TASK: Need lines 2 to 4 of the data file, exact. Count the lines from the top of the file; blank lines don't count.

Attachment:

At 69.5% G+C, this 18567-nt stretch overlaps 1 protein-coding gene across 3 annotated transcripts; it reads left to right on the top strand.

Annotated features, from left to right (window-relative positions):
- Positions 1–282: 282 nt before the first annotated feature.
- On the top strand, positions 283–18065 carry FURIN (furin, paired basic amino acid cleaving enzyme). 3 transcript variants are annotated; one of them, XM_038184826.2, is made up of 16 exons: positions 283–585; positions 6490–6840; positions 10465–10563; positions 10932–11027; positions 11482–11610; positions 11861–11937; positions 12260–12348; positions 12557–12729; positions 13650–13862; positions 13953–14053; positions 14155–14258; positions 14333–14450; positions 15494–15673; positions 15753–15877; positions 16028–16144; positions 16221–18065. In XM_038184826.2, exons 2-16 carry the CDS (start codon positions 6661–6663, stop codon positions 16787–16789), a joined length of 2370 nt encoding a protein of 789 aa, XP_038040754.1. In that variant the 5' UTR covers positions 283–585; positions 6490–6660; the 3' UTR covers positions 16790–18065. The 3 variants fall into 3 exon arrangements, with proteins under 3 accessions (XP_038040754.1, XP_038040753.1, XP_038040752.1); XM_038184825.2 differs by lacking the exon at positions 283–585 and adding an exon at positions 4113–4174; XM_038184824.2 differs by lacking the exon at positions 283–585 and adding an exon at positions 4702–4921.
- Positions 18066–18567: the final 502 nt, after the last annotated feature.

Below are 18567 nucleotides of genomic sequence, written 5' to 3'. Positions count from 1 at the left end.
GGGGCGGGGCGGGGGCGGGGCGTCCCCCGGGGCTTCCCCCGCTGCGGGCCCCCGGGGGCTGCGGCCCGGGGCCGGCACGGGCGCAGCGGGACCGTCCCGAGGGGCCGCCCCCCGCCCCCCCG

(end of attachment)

Annotated features, from left to right (window-relative positions):
- Positions 1–282: 282 nt before the first annotated feature.
- On the top strand, positions 283–18065 carry FURIN (furin, paired basic amino acid cleaving enzyme). 3 transcript variants are annotated; one of them, XM_038184826.2, is made up of 16 exons: positions 283–585; positions 6490–6840; positions 10465–10563; positions 10932–11027; positions 11482–11610; positions 11861–11937; positions 12260–12348; positions 12557–12729; positions 13650–13862; positions 13953–14053; positions 14155–14258; positions 14333–14450; positions 15494–15673; positions 15753–15877; positions 16028–16144; positions 16221–18065. In XM_038184826.2, exons 2-16 carry the CDS (start codon positions 6661–6663, stop codon positions 16787–16789), a joined length of 2370 nt encoding a protein of 789 aa, XP_038040754.1. In that variant the 5' UTR covers positions 283–585; positions 6490–6660; the 3' UTR covers positions 16790–18065. The 3 variants fall into 3 exon arrangements, with proteins under 3 accessions (XP_038040754.1, XP_038040753.1, XP_038040752.1); XM_038184825.2 differs by lacking the exon at positions 283–585 and adding an exon at positions 4113–4174; XM_038184824.2 differs by lacking the exon at positions 283–585 and adding an exon at positions 4702–4921.